Water Companies in Yorba Linda

By Eldo West

 In California, water companies are usually organized to produce, procure or develop water for irrigation and domestic purposes for an acreage or tract definitely defined in the articles of incorporation. Mutual companies are usually formed.

 The powers and duties of the company are regulated by the state and are set forth in the articles of incorporation, which must be approved by proper state authority.

 Only members are entitled to receive water from the company. Each member must purchase shares from the company and every share of stock carries with it a right to a certain amount of water, usually agreed upon at the formation of the company. This amount varies with different companies. Yorba Linda’s rule was 1/5 of a miner’s inch to each share. Most citrus growers considered one share per acre to be adequate.

 Companies could obtain capital for the expenses of obtaining water, building reservoirs and installing pumps and distributing facilities by sale of their stock to their own members. Or they could sell bonds, secured by a trust deed, lien or other evidence of the indebtedness for which each member was liable in accordance with the number of shares he owned.

 Expenses of the company such as power for pumping, maintaining pipe lines, etc. were usually met by direct assessment against each share of stock or by a charge for water used or a combination of the two. In mutual companies the first method is the most common.

 Where the water used is suitable for domestic purposes (and so used) an additional charge is collected, based on the amount consumed. A flat rate was charged for each domestic service entitling the user to a certain maximum amount and any amount over the allotment costing extra. But water could be delivered to stockholders only.

 Each share of stock entitles its owner to a certain amount of water. While the volume of water obtainable for each share of stock is usually designated by continuous flow it is, in practice, allowed to “accumulate” and be delivered in “heads” of usable size for proper irrigation. A zanjero is employed to supervise the distribution of water to ensure each owner his allotted amount of water and no more.[1]

 The company was controlled by a board of directors elected by the stockholders. The directors were limited by the by-laws enacted by the stockholders, and the articles of incorporation.

 New companies, owned by the stockholders, with little or no experience in such matters and varying degrees of mentality, were often hampered by factional fights. These subsided as stockholders learned more about the company and its problems.

 In some instances the ownership of the water and the distributing system is held by the seller of the land, and water supplied at a pre-arranged price. In such cases the water company or owner becomes a public utility, subject to state control.

 Shares of stock, when issued to an individual, were his personal property and could be sold or disposed of as any other property. However, stock only represented certain rights in the company and was liable to assessments for the company expenses.

 In some cases the stock was appurtenant to the land, in other words, the water obtained through ownership of certain shares of stock must be used on land designated in the stock certificate. But more often, water could be applied anywhere within the boundaries of the district as set forth in the charter.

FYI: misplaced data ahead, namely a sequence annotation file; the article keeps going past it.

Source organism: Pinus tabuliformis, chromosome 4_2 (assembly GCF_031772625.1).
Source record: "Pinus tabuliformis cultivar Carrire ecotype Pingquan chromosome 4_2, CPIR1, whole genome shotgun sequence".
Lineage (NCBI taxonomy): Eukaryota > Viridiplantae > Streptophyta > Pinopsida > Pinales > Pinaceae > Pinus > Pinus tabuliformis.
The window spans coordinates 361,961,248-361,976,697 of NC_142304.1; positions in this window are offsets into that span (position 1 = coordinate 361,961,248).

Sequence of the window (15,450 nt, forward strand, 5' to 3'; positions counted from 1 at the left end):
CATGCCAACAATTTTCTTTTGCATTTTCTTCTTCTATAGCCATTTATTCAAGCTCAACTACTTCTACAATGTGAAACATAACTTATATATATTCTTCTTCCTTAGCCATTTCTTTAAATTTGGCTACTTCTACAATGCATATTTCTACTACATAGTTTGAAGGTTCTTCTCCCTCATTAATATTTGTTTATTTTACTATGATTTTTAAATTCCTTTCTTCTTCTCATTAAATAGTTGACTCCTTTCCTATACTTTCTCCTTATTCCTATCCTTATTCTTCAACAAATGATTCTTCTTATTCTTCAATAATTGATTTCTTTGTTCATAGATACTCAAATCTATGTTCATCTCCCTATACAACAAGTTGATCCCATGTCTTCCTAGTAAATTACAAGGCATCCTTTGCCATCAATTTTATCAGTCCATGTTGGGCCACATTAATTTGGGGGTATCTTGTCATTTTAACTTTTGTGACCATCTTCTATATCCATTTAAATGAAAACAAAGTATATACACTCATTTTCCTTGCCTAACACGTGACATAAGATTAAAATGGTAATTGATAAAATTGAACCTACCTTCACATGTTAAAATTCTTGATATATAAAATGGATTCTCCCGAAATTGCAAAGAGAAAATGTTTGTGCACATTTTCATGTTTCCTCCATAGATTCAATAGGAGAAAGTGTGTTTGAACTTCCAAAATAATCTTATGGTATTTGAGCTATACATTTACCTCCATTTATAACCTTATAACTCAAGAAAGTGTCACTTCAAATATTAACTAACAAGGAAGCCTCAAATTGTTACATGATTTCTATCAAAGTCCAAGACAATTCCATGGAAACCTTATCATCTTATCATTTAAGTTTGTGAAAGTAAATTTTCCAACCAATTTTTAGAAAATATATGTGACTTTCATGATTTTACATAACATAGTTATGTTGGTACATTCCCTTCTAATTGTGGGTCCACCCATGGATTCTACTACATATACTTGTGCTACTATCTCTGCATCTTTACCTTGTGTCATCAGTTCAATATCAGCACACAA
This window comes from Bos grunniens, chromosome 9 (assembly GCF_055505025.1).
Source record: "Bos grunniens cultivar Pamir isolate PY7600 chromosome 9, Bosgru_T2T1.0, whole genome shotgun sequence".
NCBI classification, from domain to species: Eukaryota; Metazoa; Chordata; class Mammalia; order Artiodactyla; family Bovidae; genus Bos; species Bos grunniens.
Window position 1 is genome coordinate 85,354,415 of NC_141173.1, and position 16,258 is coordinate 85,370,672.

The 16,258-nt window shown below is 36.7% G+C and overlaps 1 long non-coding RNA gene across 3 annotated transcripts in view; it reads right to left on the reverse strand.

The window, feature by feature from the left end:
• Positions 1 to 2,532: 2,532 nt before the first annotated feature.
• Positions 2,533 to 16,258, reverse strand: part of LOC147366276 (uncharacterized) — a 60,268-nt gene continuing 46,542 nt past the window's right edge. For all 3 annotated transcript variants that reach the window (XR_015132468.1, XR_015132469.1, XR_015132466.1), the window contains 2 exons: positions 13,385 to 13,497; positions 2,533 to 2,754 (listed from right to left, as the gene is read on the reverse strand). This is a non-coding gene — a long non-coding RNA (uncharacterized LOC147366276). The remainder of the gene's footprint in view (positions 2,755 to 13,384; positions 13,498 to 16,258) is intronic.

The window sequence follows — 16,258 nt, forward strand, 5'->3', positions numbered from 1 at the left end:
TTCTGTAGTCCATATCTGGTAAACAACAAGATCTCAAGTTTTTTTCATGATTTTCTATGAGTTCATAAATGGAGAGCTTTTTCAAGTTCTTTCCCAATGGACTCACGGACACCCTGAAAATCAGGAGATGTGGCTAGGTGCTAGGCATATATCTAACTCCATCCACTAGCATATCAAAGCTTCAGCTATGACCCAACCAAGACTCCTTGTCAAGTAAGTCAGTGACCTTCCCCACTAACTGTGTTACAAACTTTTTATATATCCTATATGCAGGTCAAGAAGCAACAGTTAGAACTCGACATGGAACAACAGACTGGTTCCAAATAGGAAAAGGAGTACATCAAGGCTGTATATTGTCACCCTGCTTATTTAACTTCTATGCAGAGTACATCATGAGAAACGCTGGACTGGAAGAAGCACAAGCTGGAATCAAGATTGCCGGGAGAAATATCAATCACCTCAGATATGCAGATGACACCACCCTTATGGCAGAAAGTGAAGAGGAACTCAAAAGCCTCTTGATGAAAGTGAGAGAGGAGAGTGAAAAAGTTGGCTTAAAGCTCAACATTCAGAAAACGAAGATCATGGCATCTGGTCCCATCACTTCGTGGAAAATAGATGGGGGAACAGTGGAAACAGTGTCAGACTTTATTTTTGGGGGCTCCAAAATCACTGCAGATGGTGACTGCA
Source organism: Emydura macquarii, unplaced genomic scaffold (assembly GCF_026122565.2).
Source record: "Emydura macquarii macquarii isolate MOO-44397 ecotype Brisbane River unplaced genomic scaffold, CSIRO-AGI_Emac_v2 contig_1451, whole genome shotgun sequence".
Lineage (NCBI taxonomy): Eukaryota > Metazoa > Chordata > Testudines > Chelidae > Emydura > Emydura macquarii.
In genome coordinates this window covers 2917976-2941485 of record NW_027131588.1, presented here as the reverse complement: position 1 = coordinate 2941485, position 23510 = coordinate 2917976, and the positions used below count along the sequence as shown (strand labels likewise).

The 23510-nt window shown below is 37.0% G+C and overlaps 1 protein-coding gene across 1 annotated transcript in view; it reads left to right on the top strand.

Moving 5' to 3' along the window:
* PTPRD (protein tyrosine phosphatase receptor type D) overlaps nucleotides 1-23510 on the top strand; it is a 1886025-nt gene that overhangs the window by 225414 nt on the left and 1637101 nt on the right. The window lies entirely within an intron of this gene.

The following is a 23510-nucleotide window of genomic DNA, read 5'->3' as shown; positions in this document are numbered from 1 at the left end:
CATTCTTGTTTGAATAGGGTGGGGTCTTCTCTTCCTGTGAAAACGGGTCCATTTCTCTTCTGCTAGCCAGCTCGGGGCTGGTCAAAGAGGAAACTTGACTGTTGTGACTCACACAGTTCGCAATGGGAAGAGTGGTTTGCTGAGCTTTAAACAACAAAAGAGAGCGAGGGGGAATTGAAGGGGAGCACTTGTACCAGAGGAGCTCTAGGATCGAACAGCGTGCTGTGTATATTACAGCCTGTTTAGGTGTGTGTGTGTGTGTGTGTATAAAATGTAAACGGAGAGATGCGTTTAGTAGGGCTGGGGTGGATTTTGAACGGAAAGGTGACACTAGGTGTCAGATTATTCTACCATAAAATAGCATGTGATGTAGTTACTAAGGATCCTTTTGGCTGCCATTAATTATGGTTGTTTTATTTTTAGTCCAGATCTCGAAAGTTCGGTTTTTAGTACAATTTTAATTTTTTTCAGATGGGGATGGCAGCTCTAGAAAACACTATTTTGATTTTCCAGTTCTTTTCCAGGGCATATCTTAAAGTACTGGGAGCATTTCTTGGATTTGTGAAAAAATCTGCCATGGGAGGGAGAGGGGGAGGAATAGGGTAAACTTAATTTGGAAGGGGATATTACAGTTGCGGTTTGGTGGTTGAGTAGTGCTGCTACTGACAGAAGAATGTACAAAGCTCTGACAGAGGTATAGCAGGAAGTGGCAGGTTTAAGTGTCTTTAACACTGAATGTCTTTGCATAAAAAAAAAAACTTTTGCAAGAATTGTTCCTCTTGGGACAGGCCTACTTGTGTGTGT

The Anaheim ditch, as it was commonly known, furnished water for some parcels of land west of the Yorba Linda Townsite,[2] and there were two or three residences in that section before the developers of the Tract had started grading roads or putting in water mains, Jim Conley being one and the most widely known. He was a dry land farmer, had several teams of good horses and did considerable work on county roads. The development work on the tract – roads and water company pipe lines and reservoirs – furnished him and other ranchers of the neighborhood with work for a couple of years.

 Buyers of land were to receive stock in the Yorba Linda Water Co. at the ratio of one share for each acre of land, and each share of stock was to entitle the owner to receive 1/5th of a miner’s inch of water continuously or the equivalent in irrigation heads of whatever size best suited his conditions for irrigating. If a man had ten acres and ten shares of stock he was entitled to use 30 miner’s inches for 48 hours every 30 days.[3]

 The water company had two reservoirs, one at about the 200 foot level, and the other close to the 400 foot level, besides a large tank at the pumping plant. At Yorba Linda the water was obtained from wells, which were developed before the pipe lines were put in, and water was given to each section as fast as the delivery system was completed.

 The sandy section around the pumping plant was first, the section served from the “big” reservoir next and finally from the “little” reservoir. Such being the case there was no general celebration of the completion and delivery of water. Had the delivery system been finished first, then wells drilled and water obtained, there could have been.

 By the second summer – 1912 – people had begun to use considerable water and the Yorba Linda Water Co. had started charging by levying assessments against the stock they had issued with the land – one share per acre. This brought the users face to face with the problem of water cost.